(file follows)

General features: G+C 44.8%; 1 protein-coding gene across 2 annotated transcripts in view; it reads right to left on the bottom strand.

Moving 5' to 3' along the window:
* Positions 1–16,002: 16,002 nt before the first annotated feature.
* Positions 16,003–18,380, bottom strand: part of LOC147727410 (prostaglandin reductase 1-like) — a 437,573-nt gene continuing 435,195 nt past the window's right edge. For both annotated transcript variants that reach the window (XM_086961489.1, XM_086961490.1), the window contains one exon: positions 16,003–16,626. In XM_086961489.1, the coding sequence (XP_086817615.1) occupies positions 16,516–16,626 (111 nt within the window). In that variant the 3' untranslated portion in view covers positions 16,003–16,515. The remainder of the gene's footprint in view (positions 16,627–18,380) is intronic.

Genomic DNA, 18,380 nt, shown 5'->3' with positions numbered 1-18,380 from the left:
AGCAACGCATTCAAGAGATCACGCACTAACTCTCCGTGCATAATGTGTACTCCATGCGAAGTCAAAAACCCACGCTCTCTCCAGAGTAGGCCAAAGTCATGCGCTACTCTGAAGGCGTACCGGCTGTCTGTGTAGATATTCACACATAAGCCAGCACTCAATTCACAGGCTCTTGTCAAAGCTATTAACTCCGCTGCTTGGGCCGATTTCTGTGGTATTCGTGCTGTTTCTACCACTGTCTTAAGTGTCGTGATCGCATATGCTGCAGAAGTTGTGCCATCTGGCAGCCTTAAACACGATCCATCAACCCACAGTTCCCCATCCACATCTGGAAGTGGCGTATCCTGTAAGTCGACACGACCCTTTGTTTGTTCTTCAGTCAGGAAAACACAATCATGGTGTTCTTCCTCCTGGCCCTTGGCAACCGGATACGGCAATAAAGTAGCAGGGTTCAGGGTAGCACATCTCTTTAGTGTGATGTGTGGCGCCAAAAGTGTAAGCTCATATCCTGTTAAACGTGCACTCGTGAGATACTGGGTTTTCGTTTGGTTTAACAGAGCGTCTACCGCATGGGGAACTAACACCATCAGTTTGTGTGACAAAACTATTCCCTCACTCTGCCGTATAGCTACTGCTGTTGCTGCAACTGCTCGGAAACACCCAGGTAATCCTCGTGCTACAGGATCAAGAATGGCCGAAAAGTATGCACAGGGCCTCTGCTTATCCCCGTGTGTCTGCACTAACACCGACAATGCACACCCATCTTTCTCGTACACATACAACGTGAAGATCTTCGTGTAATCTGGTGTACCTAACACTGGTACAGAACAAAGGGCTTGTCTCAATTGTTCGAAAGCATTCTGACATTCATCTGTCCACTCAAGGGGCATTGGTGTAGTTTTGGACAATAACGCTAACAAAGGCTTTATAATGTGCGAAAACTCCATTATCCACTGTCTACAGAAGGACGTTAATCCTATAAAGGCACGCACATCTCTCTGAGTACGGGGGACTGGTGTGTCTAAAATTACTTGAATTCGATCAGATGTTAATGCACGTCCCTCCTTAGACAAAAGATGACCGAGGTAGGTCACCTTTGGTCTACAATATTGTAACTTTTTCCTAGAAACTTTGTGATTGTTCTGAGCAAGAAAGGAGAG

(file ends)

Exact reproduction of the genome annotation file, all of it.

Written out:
General features: G+C 44.8%; 1 protein-coding gene across 2 annotated transcripts in view; it reads right to left on the bottom strand.

Moving 5' to 3' along the window:
* Positions 1–16,002: 16,002 nt before the first annotated feature.
* Positions 16,003–18,380, bottom strand: part of LOC147727410 (prostaglandin reductase 1-like) — a 437,573-nt gene continuing 435,195 nt past the window's right edge. For both annotated transcript variants that reach the window (XM_086961489.1, XM_086961490.1), the window contains one exon: positions 16,003–16,626. In XM_086961489.1, the coding sequence (XP_086817615.1) occupies positions 16,516–16,626 (111 nt within the window). In that variant the 3' untranslated portion in view covers positions 16,003–16,515. The remainder of the gene's footprint in view (positions 16,627–18,380) is intronic.

Genomic DNA, 18,380 nt, shown 5'->3' with positions numbered 1-18,380 from the left:
AGCAACGCATTCAAGAGATCACGCACTAACTCTCCGTGCATAATGTGTACTCCATGCGAAGTCAAAAACCCACGCTCTCTCCAGAGTAGGCCAAAGTCATGCGCTACTCTGAAGGCGTACCGGCTGTCTGTGTAGATATTCACACATAAGCCAGCACTCAATTCACAGGCTCTTGTCAAAGCTATTAACTCCGCTGCTTGGGCCGATTTCTGTGGTATTCGTGCTGTTTCTACCACTGTCTTAAGTGTCGTGATCGCATATGCTGCAGAAGTTGTGCCATCTGGCAGCCTTAAACACGATCCATCAACCCACAGTTCCCCATCCACATCTGGAAGTGGCGTATCCTGTAAGTCGACACGACCCTTTGTTTGTTCTTCAGTCAGGAAAACACAATCATGGTGTTCTTCCTCCTGGCCCTTGGCAACCGGATACGGCAATAAAGTAGCAGGGTTCAGGGTAGCACATCTCTTTAGTGTGATGTGTGGCGCCAAAAGTGTAAGCTCATATCCTGTTAAACGTGCACTCGTGAGATACTGGGTTTTCGTTTGGTTTAACAGAGCGTCTACCGCATGGGGAACTAACACCATCAGTTTGTGTGACAAAACTATTCCCTCACTCTGCCGTATAGCTACTGCTGTTGCTGCAACTGCTCGGAAACACCCAGGTAATCCTCGTGCTACAGGATCAAGAATGGCCGAAAAGTATGCACAGGGCCTCTGCTTATCCCCGTGTGTCTGCACTAACACCGACAATGCACACCCATCTTTCTCGTACACATACAACGTGAAGATCTTCGTGTAATCTGGTGTACCTAACACTGGTACAGAACAAAGGGCTTGTCTCAATTGTTCGAAAGCATTCTGACATTCATCTGTCCACTCAAGGGGCATTGGTGTAGTTTTGGACAATAACGCTAACAAAGGCTTTATAATGTGCGAAAACTCCATTATCCACTGTCTACAGAAGGACGTTAATCCTATAAAGGCACGCACATCTCTCTGAGTACGGGGGACTGGTGTGTCTAAAATTACTTGAATTCGATCAGATGTTAATGCACGTCCCTCCTTAGACAAAAGATGACCGAGGTAGGTCACCTTTGGTCTACAATATTGTAACTTTTTCCTAGAAACTTTGTGATTGTTCTGAGCAAGAAAGGAGAG